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Linguistics courses
Course number Course title Section Instructor Days Time Room

CAS LX 250

Introduction to Linguistics

web A1 Neidle TR 11-12:30 LSE B01
S1 Neidle F 9-10 CAS B06A
S2 Neidle F 10-11 CAS B06A
S3 Neidle F 11-12 CAS B06A
S4 Neidle F 12-1 CAS B06A
S5 Neidle F 1-2 CAS B06A
S6 Neidle F 2-3 CAS B06A
Study of the fundamental properties that all languages share, and of how languages differ, with respect to structure (sound system, word formation, syntax), expression of meaning, acquisition, variation, and change; cultural and artistic uses of languages; comparison of oral, written, and signed languages. [Prereq: none]
  • Carries humanities divisional credit in CAS.
  • Students signing up for CAS LX 250 A1 should also sign up for one of the Friday discussion sections.

CAS LX 341

Sociolinguistics

A1 M.C. O'Connor M 4-7 CAS 326
Sociolinguistics, broadly construed, is the investigation of relations between linguistic phenomena and human social life. This course covers several recent theoretical approaches to the study of language and society: variational sociolinguistics, ethnography of communication, and international sociolinguistics. Also covered are development of pidgins and creoles, multilingualism, language choice, and other aspects of language and culture. [Prereq: CAS LX 250 Introduction to Linguistics or AN 351 Language, Culture, and Society; or consent of instructor.]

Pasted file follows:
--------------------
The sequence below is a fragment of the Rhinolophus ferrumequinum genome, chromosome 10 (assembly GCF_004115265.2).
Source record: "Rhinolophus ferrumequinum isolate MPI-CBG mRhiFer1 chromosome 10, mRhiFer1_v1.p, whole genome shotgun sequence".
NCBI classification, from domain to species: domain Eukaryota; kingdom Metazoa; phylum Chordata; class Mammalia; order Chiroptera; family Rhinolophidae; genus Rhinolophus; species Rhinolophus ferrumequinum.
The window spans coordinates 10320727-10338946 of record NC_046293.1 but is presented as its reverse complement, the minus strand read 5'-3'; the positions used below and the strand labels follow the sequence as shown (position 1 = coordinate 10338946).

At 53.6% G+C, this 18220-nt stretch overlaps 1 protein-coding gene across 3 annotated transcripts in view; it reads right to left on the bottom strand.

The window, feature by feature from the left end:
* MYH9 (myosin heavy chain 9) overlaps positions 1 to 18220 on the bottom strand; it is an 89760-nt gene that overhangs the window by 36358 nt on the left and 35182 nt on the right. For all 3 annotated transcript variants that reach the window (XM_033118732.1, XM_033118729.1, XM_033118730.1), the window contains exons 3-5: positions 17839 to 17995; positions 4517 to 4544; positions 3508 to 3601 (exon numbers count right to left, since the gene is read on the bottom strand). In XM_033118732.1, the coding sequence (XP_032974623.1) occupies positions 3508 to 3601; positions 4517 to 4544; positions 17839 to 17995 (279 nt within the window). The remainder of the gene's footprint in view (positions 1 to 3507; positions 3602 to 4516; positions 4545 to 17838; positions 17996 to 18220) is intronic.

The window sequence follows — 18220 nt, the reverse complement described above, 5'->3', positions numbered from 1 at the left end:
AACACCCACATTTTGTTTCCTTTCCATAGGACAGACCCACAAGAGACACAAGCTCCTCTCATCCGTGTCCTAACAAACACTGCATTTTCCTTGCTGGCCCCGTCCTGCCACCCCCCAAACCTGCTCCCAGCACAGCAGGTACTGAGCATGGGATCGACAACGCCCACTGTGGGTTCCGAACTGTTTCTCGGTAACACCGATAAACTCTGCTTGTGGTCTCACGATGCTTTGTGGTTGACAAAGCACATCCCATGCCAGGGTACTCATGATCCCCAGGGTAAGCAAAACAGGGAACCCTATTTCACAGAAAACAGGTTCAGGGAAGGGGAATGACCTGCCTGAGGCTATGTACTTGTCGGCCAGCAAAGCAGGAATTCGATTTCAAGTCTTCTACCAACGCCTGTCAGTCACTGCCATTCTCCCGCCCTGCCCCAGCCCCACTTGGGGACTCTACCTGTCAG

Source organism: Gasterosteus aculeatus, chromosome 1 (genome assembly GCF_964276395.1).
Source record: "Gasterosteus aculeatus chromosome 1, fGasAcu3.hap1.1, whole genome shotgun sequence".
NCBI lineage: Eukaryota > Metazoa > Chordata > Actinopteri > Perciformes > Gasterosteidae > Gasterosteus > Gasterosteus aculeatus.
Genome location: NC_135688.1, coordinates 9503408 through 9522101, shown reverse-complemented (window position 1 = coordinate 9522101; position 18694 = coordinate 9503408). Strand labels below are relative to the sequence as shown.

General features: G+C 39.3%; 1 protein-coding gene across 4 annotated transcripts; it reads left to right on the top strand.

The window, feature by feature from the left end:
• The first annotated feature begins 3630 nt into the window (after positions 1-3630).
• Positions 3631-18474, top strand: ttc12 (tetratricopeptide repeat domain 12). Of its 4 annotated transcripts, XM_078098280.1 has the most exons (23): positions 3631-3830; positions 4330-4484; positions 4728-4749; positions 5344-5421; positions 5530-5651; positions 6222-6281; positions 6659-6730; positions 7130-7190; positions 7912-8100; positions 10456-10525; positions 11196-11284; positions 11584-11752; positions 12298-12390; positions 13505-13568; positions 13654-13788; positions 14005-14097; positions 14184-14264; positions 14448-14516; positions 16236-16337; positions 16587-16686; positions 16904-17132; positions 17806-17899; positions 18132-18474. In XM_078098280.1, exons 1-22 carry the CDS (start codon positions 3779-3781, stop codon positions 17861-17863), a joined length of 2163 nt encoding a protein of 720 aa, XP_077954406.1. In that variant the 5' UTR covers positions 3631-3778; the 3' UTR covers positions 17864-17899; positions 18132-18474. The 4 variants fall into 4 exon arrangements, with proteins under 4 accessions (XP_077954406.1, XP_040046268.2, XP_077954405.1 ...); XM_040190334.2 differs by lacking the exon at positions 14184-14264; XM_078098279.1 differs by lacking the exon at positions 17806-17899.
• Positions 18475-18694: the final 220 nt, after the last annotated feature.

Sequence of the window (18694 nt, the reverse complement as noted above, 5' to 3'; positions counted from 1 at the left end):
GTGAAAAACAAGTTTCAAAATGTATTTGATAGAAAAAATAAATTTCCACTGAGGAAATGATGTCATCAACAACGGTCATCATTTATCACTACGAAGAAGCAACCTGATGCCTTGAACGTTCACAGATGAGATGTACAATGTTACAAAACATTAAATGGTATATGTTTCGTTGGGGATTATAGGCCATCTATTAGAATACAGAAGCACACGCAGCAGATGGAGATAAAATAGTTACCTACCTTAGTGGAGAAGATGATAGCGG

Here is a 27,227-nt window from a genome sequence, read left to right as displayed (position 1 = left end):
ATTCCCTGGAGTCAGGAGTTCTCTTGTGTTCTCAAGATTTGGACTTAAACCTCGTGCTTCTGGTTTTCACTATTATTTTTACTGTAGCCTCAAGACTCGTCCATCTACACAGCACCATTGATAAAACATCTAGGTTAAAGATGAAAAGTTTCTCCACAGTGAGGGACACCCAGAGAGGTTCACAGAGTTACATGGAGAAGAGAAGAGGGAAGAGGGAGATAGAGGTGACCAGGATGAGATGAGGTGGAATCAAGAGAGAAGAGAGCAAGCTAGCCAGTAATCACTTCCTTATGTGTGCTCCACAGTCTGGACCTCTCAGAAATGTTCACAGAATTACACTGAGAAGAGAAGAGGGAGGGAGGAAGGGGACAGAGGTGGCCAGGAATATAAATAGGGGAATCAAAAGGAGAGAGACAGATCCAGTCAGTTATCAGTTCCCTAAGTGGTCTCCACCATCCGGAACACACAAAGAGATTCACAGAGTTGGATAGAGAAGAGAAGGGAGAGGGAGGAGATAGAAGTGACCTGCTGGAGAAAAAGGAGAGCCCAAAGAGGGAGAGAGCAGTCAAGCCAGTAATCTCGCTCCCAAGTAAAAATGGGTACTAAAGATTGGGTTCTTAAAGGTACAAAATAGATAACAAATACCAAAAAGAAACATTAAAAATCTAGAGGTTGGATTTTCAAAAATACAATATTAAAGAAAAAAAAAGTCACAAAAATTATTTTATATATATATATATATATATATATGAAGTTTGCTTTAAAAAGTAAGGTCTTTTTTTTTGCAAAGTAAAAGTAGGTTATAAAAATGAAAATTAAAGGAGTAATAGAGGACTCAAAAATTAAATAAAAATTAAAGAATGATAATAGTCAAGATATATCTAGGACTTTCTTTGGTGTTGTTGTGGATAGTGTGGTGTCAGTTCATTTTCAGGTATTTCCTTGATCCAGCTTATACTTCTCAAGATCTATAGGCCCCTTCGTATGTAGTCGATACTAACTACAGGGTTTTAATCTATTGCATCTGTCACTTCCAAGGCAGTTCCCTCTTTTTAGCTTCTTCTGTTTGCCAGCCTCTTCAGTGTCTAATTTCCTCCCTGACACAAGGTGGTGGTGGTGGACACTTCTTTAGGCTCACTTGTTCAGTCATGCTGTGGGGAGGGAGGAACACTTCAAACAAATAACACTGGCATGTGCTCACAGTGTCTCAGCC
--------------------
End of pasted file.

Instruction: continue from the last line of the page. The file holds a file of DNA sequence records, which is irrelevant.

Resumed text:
[Meets with GRS LX 641; Also offered as CAS AN 521]

CAS LX 500

Topics in Linguistics: Number

A1 Zabbal TR 3:30-5:00 KCB 103
Number is sometimes defined as the category marking the opposition between singular and plural. This greatly underestimates its role in the grammar. This course examines number systems in a variety of languages from morphological, syntactic, semantic, and pragmatic perspectives. [Prereq: CAS LX 250 or equivalent.]

CAS LX 504

Topics in Pragmatics

A1 Zabbal TR 12:30-2 KCB 103
Covers the main areas of linguistic pragmatics, the study of language use and the relation between meaning and context. We will study pragmatic phenomena such as presuppositions, implicatures, anaphora, and focus, from the perspective of linguistic semantics. [Prereq: CAS LX 502 Semantics I or consent of instructor.]

CAS LX 510

Phonetics

A1 Barnes TR 11-12:30 KCB 107
Introduction to phonetic and phonological theory at an elementary level. Transcription and production of sounds, International Phonetic Alphabet, the anatomy and physiology of speech, speech acoustics, phonological rules, analysis of data from a variety of languages. [Prereq: CAS LX 250 Introduction to Linguistics or consent of instructor.]
  • Carries humanities divisional credit in CAS.

CAS LX 535

Historical and Comparative Linguistics

A1 Barnes TR 2-3:30 KCB 107
Introduction to language change and the methodology of historical linguistic analysis, using data from a wide array of languages. Investigates genetic relatedness among languages, language comparison, historical reconstruction, and patterns and principles of change in phonology, morphology, syntax, and semantics. [Prereq: CAS LX 250 Introduction to Linguistics or consent of instructor.]
  • Carries humanities divisional credit in CAS.
 
Related courses at BU
Course number Course title Section Instructor Days Time Room

CAS AR 208

Lost Languages and Decipherments

Danti MWF 9-10 GCB 209